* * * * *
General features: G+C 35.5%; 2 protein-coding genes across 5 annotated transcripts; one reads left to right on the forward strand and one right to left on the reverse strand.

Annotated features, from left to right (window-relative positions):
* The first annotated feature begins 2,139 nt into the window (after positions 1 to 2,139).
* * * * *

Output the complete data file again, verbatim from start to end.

General features: G+C 35.5%; 2 protein-coding genes across 5 annotated transcripts; one reads left to right on the forward strand and one right to left on the reverse strand.

Annotated features, from left to right (window-relative positions):
* The first annotated feature begins 2,139 nt into the window (after positions 1 to 2,139).